Over the past few weeks, have you met just way too many people? Do you feel like you can’t remember any of their names? Fret no longer: We are here to help. Hello and welcome to Specht Pages, the true and supreme voice of Lawrence University. In this celebratory 23rd issue, we will discuss the culture of learning names and view some experts’ succinct advice in overcoming difficulty in this area. So, sit back, relax and let Specht Pages stimulate your brain with an injection of pure liquid knowledge.
In an effort of personal and professional development, supreme overlord of Specht Pages, Kevin Specht, has decided that he is going to learn peoples’ names “by any means necessary.” These people include his friends, acquaintances, fellow students, professors and his et ceteras.
Thus far, progress has been slow. However, the effort has been great. Strategies have included asking people their names at the beginning, middle and end of conversations; asking them to wear name tags; sneaking a peek at their ID; and even asking a friend quietly as a person approaches. Despite these measures, the ability to instantly regurgitate the name at will is still mediocre, at best.
During the field research, some people shared their pedagogy of name learning. “Kevin, we’re both seniors. You should know my name by now!” “We were in Freshman Studies together!” “I just told you my name literally two minutes ago!” In the spirit of seeking solutions in varied locations, here are the results of a series of interviews on some other people’s techniques:
“I come up with a nickname. For example, for Aiden Campbell, I think ‘Aiden Campbell’ (with a peppy inflection). Have you ever seen House Bunnies?” -Chelsey Choy, history major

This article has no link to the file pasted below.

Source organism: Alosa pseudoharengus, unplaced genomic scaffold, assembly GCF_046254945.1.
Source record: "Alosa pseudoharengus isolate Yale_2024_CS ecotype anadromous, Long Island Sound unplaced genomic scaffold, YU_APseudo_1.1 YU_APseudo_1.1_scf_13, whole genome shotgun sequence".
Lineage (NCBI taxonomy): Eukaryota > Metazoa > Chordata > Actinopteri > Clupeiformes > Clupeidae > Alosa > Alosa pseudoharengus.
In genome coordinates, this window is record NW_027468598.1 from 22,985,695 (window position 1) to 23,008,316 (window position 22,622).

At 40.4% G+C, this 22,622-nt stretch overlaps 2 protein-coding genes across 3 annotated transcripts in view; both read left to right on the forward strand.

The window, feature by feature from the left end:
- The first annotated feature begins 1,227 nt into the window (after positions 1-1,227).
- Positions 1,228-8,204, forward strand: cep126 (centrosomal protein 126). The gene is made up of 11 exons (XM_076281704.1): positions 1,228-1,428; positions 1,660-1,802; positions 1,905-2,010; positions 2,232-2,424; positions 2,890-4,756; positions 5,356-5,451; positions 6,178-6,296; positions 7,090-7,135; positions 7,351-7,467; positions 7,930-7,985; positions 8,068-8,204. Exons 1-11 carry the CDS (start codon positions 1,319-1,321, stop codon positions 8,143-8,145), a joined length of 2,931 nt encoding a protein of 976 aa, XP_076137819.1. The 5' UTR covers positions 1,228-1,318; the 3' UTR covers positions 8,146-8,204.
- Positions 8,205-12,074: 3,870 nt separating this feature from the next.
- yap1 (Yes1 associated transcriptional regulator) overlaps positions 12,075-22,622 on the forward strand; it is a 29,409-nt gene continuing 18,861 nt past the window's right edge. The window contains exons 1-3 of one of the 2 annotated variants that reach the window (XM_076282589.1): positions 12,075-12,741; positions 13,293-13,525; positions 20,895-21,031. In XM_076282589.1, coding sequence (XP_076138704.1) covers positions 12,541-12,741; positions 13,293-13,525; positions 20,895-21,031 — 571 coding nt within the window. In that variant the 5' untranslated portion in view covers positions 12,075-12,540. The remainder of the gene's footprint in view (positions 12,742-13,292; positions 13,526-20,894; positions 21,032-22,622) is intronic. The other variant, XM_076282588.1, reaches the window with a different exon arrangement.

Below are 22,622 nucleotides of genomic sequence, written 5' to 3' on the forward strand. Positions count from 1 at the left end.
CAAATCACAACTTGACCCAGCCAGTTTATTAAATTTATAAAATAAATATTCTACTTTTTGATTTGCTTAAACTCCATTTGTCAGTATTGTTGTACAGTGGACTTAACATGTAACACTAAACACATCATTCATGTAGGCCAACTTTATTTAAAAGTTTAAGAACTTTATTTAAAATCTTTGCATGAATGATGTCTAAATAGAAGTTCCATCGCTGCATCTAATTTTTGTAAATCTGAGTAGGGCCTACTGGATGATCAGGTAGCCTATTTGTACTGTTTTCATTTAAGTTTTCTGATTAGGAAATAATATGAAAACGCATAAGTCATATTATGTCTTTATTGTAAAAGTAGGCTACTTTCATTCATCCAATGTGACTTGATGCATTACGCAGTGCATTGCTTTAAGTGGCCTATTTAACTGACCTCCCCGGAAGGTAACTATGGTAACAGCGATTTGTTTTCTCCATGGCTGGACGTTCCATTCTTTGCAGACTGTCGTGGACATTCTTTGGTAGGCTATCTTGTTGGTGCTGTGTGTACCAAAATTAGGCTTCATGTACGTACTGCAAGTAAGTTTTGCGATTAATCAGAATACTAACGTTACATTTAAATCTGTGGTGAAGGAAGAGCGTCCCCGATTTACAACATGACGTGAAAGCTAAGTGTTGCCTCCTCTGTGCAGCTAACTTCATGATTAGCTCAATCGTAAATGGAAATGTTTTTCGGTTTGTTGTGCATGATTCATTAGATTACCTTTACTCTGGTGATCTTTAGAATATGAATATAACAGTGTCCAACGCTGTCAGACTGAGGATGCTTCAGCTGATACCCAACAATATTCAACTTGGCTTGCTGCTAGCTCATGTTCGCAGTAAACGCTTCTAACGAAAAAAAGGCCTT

“I pick out a letter from a person’s name and then a word that describes them that starts with that letter. For example, Specht has a C in it. Comcast Polo’s were Specht’s idea.” -Sami Jarjour, scoundrel
“When people introduce themselves, I say their name before I tell them mine. My back-up plan is to apologize.” -Erin Dix, archivist
“I ask their name and repeat it back to them. Then at the end of the conversation, I say their name, and if I can’t, I ask again. It’s from a book called Emotional Intelligence. I don’t have a back-up plan; what do you mean?” -Nick Paulson, President
“Ooooh! Mine is to associate the shape of peoples’ hair. This guy in my hall is named Noah and puts his hair in an up-spike. I make the motion of the shape of his hair with my hand and think: “Noah.” My back-up plan is to guess or run away.” -Jaime Gonzalez, RLA
“I’m horrible at names.” -Manny Leyva, Lawrentian
“Uhhh, I just try to remember them. Yes, it’s effective”. -Jason Koth, saxophonist
“I refuse to learn names. My back-up plan is a two terabyte hard drive.” -Erty Seidel, troll
“I come up with songs about people. For example, for my friend, Cheli, I go cha cha cha Cheli.” -Cynthia Tobias, reformed hipster
“I try to associate their name with a famous person. For example, there was a Korean girl named Ine, so I thought of Einstein.” -Jemmy Liu, freshman
“I use a list of general-purpose nicknames like ‘buddy,’ ‘champ,’ and ‘old sport.’ The downside is that I never learn anyone’s name but then again I never have to.”
-Jesse Kearns, Coffee Guy
“I try to associate the person with movies. Like this kid Ridley was named after the film director Ridley Scott. I guess that was a lucky one”.
-Eli Massey, Boring Person
“I usually learn names by an article of clothing. Like first, it’s the girl with a blue earring. Then the girl with the blue earring becomes Jessica. Also, I have a notebook with peoples’ names.”
-Greta Dahl, Anthropologist
“I find a defining characteristic of the person and call them that, giving them a nickname without knowing their real name. Like this person from Texas that I called ‘Texas’.”
-Rainbow Hair, Philosopher
“Uhhhh, I take a mental Snapchat?”
-Rachael Shpielbuckets, Ghostbuster
“I try my best to not be Kevin.”
-Abby Kozberger, Wino
There you have it, a comprehensive guide to learning names. Unfortunately, now that you read this, you have no excuse! But remember, if in a pinch, you can use pronouns or simply break down in tears or hives.
“You heard it first from Specht Pages!”